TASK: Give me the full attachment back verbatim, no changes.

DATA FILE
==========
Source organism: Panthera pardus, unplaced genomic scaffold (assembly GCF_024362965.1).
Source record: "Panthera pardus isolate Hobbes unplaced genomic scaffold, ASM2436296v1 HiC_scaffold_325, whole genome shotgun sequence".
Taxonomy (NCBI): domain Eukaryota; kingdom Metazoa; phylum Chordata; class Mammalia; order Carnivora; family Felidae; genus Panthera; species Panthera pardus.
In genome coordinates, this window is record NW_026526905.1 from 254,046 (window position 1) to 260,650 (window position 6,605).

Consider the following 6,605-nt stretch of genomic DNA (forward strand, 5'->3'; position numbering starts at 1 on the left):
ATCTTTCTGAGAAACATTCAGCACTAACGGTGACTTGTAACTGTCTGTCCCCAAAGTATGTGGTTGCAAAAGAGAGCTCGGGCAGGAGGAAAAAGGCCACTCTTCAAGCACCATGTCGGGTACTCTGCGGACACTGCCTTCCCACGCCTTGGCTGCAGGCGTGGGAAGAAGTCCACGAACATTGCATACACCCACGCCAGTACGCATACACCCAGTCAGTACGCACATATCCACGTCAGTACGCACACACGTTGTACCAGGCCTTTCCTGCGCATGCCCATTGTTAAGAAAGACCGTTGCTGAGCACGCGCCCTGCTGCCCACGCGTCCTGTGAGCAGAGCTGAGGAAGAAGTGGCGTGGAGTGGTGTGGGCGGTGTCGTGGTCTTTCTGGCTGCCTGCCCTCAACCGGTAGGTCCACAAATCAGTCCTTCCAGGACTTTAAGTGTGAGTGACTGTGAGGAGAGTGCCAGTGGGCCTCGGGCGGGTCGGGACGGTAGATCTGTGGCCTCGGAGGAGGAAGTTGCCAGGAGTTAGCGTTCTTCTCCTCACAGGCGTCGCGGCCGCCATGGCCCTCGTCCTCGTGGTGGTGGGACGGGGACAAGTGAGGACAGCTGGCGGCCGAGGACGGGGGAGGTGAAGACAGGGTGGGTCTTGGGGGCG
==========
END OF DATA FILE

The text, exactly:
Source organism: Panthera pardus, unplaced genomic scaffold (assembly GCF_024362965.1).
Source record: "Panthera pardus isolate Hobbes unplaced genomic scaffold, ASM2436296v1 HiC_scaffold_325, whole genome shotgun sequence".
Taxonomy (NCBI): domain Eukaryota; kingdom Metazoa; phylum Chordata; class Mammalia; order Carnivora; family Felidae; genus Panthera; species Panthera pardus.
In genome coordinates, this window is record NW_026526905.1 from 254,046 (window position 1) to 260,650 (window position 6,605).

Consider the following 6,605-nt stretch of genomic DNA (forward strand, 5'->3'; position numbering starts at 1 on the left):
ATCTTTCTGAGAAACATTCAGCACTAACGGTGACTTGTAACTGTCTGTCCCCAAAGTATGTGGTTGCAAAAGAGAGCTCGGGCAGGAGGAAAAAGGCCACTCTTCAAGCACCATGTCGGGTACTCTGCGGACACTGCCTTCCCACGCCTTGGCTGCAGGCGTGGGAAGAAGTCCACGAACATTGCATACACCCACGCCAGTACGCATACACCCAGTCAGTACGCACATATCCACGTCAGTACGCACACACGTTGTACCAGGCCTTTCCTGCGCATGCCCATTGTTAAGAAAGACCGTTGCTGAGCACGCGCCCTGCTGCCCACGCGTCCTGTGAGCAGAGCTGAGGAAGAAGTGGCGTGGAGTGGTGTGGGCGGTGTCGTGGTCTTTCTGGCTGCCTGCCCTCAACCGGTAGGTCCACAAATCAGTCCTTCCAGGACTTTAAGTGTGAGTGACTGTGAGGAGAGTGCCAGTGGGCCTCGGGCGGGTCGGGACGGTAGATCTGTGGCCTCGGAGGAGGAAGTTGCCAGGAGTTAGCGTTCTTCTCCTCACAGGCGTCGCGGCCGCCATGGCCCTCGTCCTCGTGGTGGTGGGACGGGGACAAGTGAGGACAGCTGGCGGCCGAGGACGGGGGAGGTGAAGACAGGGTGGGTCTTGGGGGCG